This last fact, that much of the North Carolina coastal area is sparsely uninhabited swamps and home to southern species of plants and animals like Red Wolves and even alligators! Somehow it is hard to imagine alligators living in a Mid-Atlantic area like New Jersey or Delaware.

American alligator - Wikipedia, the free encyclopedia
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Old 08-28-2014, 08:35 AM
 
Location: Crooklyn, New York
28,263 posts, read 26,231,676 times
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Quote:
Originally Posted by LINative View Post
This last fact, that much of the North Carolina coastal area is sparsely uninhabited swamps and home to southern species of plants and animals like Red Wolves and even alligators! Somehow it is hard to imagine alligators living in a Mid-Atlantic area like New Jersey or Delaware.

American alligator - Wikipedia, the free encyclopedia
EXPERT: Alligators migrating toward Virginia | WVEC.com Norfolk - Hampton Roads
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Old 08-28-2014, 08:51 AM
 
Location: East Coast of the United States
17,237 posts, read 19,536,382 times
Reputation: 12991
Quote:
Originally Posted by King of Kensington View Post
So is Virginia not a Southern state then?
All of those high-income counties in Virginia = Washington DC area. Northern Virginia is simply suburbs of Washington DC and has become a dominant part of the economy of the national capital region.

I consider it to be northeastern and mid-Atlantic. Not southern (except that it happens to be located in a state that is southern as a whole).
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Old 08-28-2014, 09:18 AM
 
Location: On the Great South Bay
7,131 posts, read 9,903,738 times
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American alligators are a southern species. Extreme southeastern Virginia has areas like the Great Dismal Swamp that is similar to southern swamps. Its basically an extension to the sparsely populated wild North Carolina coastal areas that I described. But that is only a small portion of southeast Virginia, most of the coastal areas seems more similar to coastal Maryland and Delaware then North Carolina.

Great Dismal Swamp - Wikipedia, the free encyclopedia "It is a southern swamp, one of many along the Atlantic Ocean's coast, including the Everglades and Big Cypress Swamp in Florida, the Okefenokee Swamp in Georgia, the Congaree and Four Holes swamps of South Carolina, and some of the Carolina bays in the Carolinas and Georgia. Along the eastern edge runs the Dismal Swamp Canal, completed in 1805".

So don't worry, you will not see alligators throughout the Mid-Atlantic.

American alligator - Wikipedia, the free encyclopedia (range)
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Old 08-28-2014, 09:26 AM
 
Location: Center City
6,852 posts, read 7,799,244 times
Reputation: 9469
Quote:
Originally Posted by Chriscross309 View Post
West Virginia best fits as a Mid-Atlantic state as well, because even though there are some areas that resemble other regions, the location of the state on the East Coast (despite it not touching the ocean) marks it as such. There is no such thing as Mid-Atlantic culture, so that can't be a qualifier.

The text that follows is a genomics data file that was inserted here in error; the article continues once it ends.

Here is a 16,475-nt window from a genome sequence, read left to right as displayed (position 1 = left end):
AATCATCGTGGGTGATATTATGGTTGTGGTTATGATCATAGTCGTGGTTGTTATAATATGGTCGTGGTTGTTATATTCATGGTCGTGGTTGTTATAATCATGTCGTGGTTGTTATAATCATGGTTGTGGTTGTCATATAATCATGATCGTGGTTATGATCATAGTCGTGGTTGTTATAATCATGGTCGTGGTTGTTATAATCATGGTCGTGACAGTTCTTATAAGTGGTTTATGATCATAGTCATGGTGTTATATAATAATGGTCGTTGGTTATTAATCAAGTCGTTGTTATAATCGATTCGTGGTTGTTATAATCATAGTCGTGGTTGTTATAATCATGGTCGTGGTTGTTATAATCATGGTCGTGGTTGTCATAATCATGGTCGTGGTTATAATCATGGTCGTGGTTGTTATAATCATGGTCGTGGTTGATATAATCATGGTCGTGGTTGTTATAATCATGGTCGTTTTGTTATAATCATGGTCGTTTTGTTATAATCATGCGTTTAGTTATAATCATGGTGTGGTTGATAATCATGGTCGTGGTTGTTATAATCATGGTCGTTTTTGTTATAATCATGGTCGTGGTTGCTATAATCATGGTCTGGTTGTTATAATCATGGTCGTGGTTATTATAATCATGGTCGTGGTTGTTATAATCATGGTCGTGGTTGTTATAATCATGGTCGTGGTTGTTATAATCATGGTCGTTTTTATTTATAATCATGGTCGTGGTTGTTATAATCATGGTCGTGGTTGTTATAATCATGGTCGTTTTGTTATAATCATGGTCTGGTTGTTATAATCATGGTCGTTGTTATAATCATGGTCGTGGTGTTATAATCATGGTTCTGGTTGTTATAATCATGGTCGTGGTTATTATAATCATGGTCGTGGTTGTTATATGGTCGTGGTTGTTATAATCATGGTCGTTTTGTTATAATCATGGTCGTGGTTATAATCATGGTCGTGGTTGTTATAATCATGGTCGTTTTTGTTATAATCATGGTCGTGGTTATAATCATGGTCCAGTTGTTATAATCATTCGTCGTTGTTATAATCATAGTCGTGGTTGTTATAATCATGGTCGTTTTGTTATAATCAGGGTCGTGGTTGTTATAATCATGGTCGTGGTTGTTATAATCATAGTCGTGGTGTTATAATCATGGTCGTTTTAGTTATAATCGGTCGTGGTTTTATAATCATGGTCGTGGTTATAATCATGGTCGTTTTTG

Thanks. You make a very persuasive argument, though I still am not sold that WV belongs in the same region as its neighbors to the east and north. I have honed in on the above sentences as I do believe there are some commonalities among these neighboring states that WV does not share. For example, WV is often at or near the bottom of states in terms of income, education level and poverty, and religiously, Jews have fairly much eschewed WV. It is the only state that falls completely within the Appalachian region. And . . . for me, it does not share a coast which I find important. The states along the coast were settled first, and share some common colonial history.

I find WV a very beautiful state and think Charleston is a nice little city that people have probably under-estimated. I simply have trouble placing it in the same region as say, Delaware and Maryland. Perhaps I've spent too much time along the Ohio which makes me think it is midwest or my two years in graduate school in southwest Virginia near the border have me thinking WV is southern. Based on the poll so far, it is not one of the states people here commonly associate with the Mid-Atlantic. That said, there are some people who apparently agree with you.

Again thank you for taking the time to share your views.
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Old 08-28-2014, 09:42 AM
 
Location: Center City
6,852 posts, read 7,799,244 times
Reputation: 9469
Quote:
Originally Posted by BajanYankee View Post
Does New England have hard lines?
New England is not a government entity with any central administration. But I will contend that New England does reside within "hard lines" for most educated people. I suspect on this site, if you were to open a poll with the query "Which states comprise New England?," you would get upwards of 95% of posters agreeing on the 6 states recognized in pretty much every reference I've ever seen. In fact, New England may be the only region so well defined in American's minds. As we're seeing in this poll, the Mid-Atlantic is certainly a more amorphous region based on the poll results to date. As you've seen in another highly popular thread here on CD, there are many different opinions as to which states comprise the northeast. Similarly, different views exist as to which states comprise the American south, the midwest, southwest, Great Plains, and on and on.

Yes, I would call New England an outlier when it comes to our common view of American regions. In that vein, I do consider it to have "hard lines." If "hard lines" doesn't work for you, however, then I would substitute the word "consensus."